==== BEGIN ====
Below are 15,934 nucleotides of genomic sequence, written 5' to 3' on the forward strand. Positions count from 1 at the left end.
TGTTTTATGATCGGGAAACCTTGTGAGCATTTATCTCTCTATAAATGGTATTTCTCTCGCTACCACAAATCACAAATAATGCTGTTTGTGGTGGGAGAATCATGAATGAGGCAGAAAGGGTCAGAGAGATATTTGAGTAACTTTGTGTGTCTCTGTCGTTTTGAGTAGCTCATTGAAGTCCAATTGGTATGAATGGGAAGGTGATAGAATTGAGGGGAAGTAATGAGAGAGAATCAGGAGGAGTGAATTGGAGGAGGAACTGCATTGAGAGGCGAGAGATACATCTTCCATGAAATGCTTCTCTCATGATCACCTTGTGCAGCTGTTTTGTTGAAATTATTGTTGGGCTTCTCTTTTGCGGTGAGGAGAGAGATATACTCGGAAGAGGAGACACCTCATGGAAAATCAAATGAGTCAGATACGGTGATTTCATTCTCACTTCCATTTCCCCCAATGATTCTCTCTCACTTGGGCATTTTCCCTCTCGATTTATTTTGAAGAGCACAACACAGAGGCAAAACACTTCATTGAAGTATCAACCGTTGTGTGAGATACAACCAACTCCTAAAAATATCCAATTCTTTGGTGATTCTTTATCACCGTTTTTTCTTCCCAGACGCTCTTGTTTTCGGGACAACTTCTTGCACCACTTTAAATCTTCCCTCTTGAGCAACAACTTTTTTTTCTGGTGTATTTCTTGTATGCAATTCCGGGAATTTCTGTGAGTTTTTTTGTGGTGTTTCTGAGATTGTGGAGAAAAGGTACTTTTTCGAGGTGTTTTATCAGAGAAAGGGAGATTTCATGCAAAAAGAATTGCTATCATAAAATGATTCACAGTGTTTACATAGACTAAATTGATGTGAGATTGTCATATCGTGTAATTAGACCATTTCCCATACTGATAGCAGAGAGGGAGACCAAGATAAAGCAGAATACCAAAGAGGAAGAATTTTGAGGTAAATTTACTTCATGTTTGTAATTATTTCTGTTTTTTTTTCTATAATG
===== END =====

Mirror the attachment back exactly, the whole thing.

Below are 15,934 nucleotides of genomic sequence, written 5' to 3' on the forward strand. Positions count from 1 at the left end.
TGTTTTATGATCGGGAAACCTTGTGAGCATTTATCTCTCTATAAATGGTATTTCTCTCGCTACCACAAATCACAAATAATGCTGTTTGTGGTGGGAGAATCATGAATGAGGCAGAAAGGGTCAGAGAGATATTTGAGTAACTTTGTGTGTCTCTGTCGTTTTGAGTAGCTCATTGAAGTCCAATTGGTATGAATGGGAAGGTGATAGAATTGAGGGGAAGTAATGAGAGAGAATCAGGAGGAGTGAATTGGAGGAGGAACTGCATTGAGAGGCGAGAGATACATCTTCCATGAAATGCTTCTCTCATGATCACCTTGTGCAGCTGTTTTGTTGAAATTATTGTTGGGCTTCTCTTTTGCGGTGAGGAGAGAGATATACTCGGAAGAGGAGACACCTCATGGAAAATCAAATGAGTCAGATACGGTGATTTCATTCTCACTTCCATTTCCCCCAATGATTCTCTCTCACTTGGGCATTTTCCCTCTCGATTTATTTTGAAGAGCACAACACAGAGGCAAAACACTTCATTGAAGTATCAACCGTTGTGTGAGATACAACCAACTCCTAAAAATATCCAATTCTTTGGTGATTCTTTATCACCGTTTTTTCTTCCCAGACGCTCTTGTTTTCGGGACAACTTCTTGCACCACTTTAAATCTTCCCTCTTGAGCAACAACTTTTTTTTCTGGTGTATTTCTTGTATGCAATTCCGGGAATTTCTGTGAGTTTTTTTGTGGTGTTTCTGAGATTGTGGAGAAAAGGTACTTTTTCGAGGTGTTTTATCAGAGAAAGGGAGATTTCATGCAAAAAGAATTGCTATCATAAAATGATTCACAGTGTTTACATAGACTAAATTGATGTGAGATTGTCATATCGTGTAATTAGACCATTTCCCATACTGATAGCAGAGAGGGAGACCAAGATAAAGCAGAATACCAAAGAGGAAGAATTTTGAGGTAAATTTACTTCATGTTTGTAATTATTTCTGTTTTTTTTTCTATAATG